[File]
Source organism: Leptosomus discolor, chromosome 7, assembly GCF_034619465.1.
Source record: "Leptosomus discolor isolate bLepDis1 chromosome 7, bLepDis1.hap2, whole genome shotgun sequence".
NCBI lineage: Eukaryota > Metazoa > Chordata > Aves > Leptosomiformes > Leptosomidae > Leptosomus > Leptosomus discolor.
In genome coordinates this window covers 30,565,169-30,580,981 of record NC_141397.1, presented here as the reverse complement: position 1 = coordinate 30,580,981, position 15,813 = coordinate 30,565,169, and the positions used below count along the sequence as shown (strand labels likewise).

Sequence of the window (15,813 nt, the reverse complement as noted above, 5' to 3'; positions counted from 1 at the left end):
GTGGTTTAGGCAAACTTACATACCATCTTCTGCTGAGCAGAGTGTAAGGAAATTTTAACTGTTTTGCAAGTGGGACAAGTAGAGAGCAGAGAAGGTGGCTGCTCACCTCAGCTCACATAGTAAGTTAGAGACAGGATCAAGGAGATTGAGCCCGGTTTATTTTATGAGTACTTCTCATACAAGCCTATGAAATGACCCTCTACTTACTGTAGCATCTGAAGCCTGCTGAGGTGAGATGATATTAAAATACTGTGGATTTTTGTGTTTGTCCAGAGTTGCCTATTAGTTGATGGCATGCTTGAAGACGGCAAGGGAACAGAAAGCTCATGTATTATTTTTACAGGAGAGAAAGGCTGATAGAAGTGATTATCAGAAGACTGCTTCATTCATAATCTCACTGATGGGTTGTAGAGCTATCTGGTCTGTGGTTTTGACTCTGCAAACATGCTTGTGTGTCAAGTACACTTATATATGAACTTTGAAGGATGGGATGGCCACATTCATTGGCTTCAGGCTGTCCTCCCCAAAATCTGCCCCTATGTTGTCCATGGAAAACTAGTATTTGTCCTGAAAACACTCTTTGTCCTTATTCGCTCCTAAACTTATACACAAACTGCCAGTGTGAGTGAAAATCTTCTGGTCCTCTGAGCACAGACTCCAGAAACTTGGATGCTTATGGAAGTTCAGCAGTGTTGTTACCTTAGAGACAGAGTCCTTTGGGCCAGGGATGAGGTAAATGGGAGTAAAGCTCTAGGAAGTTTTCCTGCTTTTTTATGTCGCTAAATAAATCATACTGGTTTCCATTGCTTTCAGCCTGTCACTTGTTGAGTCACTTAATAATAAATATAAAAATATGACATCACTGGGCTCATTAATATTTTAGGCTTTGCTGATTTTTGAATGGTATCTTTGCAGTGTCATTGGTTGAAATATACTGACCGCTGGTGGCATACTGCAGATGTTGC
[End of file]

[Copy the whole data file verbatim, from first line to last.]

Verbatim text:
Source organism: Leptosomus discolor, chromosome 7, assembly GCF_034619465.1.
Source record: "Leptosomus discolor isolate bLepDis1 chromosome 7, bLepDis1.hap2, whole genome shotgun sequence".
NCBI lineage: Eukaryota > Metazoa > Chordata > Aves > Leptosomiformes > Leptosomidae > Leptosomus > Leptosomus discolor.
In genome coordinates this window covers 30,565,169-30,580,981 of record NC_141397.1, presented here as the reverse complement: position 1 = coordinate 30,580,981, position 15,813 = coordinate 30,565,169, and the positions used below count along the sequence as shown (strand labels likewise).

Sequence of the window (15,813 nt, the reverse complement as noted above, 5' to 3'; positions counted from 1 at the left end):
GTGGTTTAGGCAAACTTACATACCATCTTCTGCTGAGCAGAGTGTAAGGAAATTTTAACTGTTTTGCAAGTGGGACAAGTAGAGAGCAGAGAAGGTGGCTGCTCACCTCAGCTCACATAGTAAGTTAGAGACAGGATCAAGGAGATTGAGCCCGGTTTATTTTATGAGTACTTCTCATACAAGCCTATGAAATGACCCTCTACTTACTGTAGCATCTGAAGCCTGCTGAGGTGAGATGATATTAAAATACTGTGGATTTTTGTGTTTGTCCAGAGTTGCCTATTAGTTGATGGCATGCTTGAAGACGGCAAGGGAACAGAAAGCTCATGTATTATTTTTACAGGAGAGAAAGGCTGATAGAAGTGATTATCAGAAGACTGCTTCATTCATAATCTCACTGATGGGTTGTAGAGCTATCTGGTCTGTGGTTTTGACTCTGCAAACATGCTTGTGTGTCAAGTACACTTATATATGAACTTTGAAGGATGGGATGGCCACATTCATTGGCTTCAGGCTGTCCTCCCCAAAATCTGCCCCTATGTTGTCCATGGAAAACTAGTATTTGTCCTGAAAACACTCTTTGTCCTTATTCGCTCCTAAACTTATACACAAACTGCCAGTGTGAGTGAAAATCTTCTGGTCCTCTGAGCACAGACTCCAGAAACTTGGATGCTTATGGAAGTTCAGCAGTGTTGTTACCTTAGAGACAGAGTCCTTTGGGCCAGGGATGAGGTAAATGGGAGTAAAGCTCTAGGAAGTTTTCCTGCTTTTTTATGTCGCTAAATAAATCATACTGGTTTCCATTGCTTTCAGCCTGTCACTTGTTGAGTCACTTAATAATAAATATAAAAATATGACATCACTGGGCTCATTAATATTTTAGGCTTTGCTGATTTTTGAATGGTATCTTTGCAGTGTCATTGGTTGAAATATACTGACCGCTGGTGGCATACTGCAGATGTTGC